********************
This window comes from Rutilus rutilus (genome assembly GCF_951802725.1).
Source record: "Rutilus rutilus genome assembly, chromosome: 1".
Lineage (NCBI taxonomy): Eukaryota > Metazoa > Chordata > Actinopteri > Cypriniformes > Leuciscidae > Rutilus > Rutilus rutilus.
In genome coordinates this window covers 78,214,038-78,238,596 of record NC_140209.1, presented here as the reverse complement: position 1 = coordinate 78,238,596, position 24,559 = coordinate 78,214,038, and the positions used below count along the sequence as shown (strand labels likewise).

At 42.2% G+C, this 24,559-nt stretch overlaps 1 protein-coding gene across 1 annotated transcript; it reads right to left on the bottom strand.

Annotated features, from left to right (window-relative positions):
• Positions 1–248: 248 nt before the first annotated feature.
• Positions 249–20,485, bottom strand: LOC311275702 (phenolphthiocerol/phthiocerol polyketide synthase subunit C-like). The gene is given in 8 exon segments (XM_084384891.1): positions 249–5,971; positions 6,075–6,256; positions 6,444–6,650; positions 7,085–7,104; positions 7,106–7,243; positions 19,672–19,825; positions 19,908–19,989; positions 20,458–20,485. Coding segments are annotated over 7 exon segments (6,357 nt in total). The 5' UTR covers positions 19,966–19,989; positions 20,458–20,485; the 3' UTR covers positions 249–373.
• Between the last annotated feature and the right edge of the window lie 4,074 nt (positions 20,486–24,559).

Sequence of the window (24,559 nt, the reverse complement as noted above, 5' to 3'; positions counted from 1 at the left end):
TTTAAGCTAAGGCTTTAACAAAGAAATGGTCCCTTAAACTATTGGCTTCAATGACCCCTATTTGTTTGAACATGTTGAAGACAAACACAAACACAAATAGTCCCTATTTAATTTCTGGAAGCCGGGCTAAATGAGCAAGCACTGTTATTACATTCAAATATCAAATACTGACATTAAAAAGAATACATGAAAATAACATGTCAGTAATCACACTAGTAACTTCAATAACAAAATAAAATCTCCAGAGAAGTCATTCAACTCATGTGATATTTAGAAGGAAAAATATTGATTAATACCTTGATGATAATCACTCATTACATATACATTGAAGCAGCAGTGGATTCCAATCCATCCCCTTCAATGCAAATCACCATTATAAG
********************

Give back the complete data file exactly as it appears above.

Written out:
This window comes from Rutilus rutilus (genome assembly GCF_951802725.1).
Source record: "Rutilus rutilus genome assembly, chromosome: 1".
Lineage (NCBI taxonomy): Eukaryota > Metazoa > Chordata > Actinopteri > Cypriniformes > Leuciscidae > Rutilus > Rutilus rutilus.
In genome coordinates this window covers 78,214,038-78,238,596 of record NC_140209.1, presented here as the reverse complement: position 1 = coordinate 78,238,596, position 24,559 = coordinate 78,214,038, and the positions used below count along the sequence as shown (strand labels likewise).

At 42.2% G+C, this 24,559-nt stretch overlaps 1 protein-coding gene across 1 annotated transcript; it reads right to left on the bottom strand.

Annotated features, from left to right (window-relative positions):
• Positions 1–248: 248 nt before the first annotated feature.
• Positions 249–20,485, bottom strand: LOC311275702 (phenolphthiocerol/phthiocerol polyketide synthase subunit C-like). The gene is given in 8 exon segments (XM_084384891.1): positions 249–5,971; positions 6,075–6,256; positions 6,444–6,650; positions 7,085–7,104; positions 7,106–7,243; positions 19,672–19,825; positions 19,908–19,989; positions 20,458–20,485. Coding segments are annotated over 7 exon segments (6,357 nt in total). The 5' UTR covers positions 19,966–19,989; positions 20,458–20,485; the 3' UTR covers positions 249–373.
• Between the last annotated feature and the right edge of the window lie 4,074 nt (positions 20,486–24,559).

Sequence of the window (24,559 nt, the reverse complement as noted above, 5' to 3'; positions counted from 1 at the left end):
TTTAAGCTAAGGCTTTAACAAAGAAATGGTCCCTTAAACTATTGGCTTCAATGACCCCTATTTGTTTGAACATGTTGAAGACAAACACAAACACAAATAGTCCCTATTTAATTTCTGGAAGCCGGGCTAAATGAGCAAGCACTGTTATTACATTCAAATATCAAATACTGACATTAAAAAGAATACATGAAAATAACATGTCAGTAATCACACTAGTAACTTCAATAACAAAATAAAATCTCCAGAGAAGTCATTCAACTCATGTGATATTTAGAAGGAAAAATATTGATTAATACCTTGATGATAATCACTCATTACATATACATTGAAGCAGCAGTGGATTCCAATCCATCCCCTTCAATGCAAATCACCATTATAAG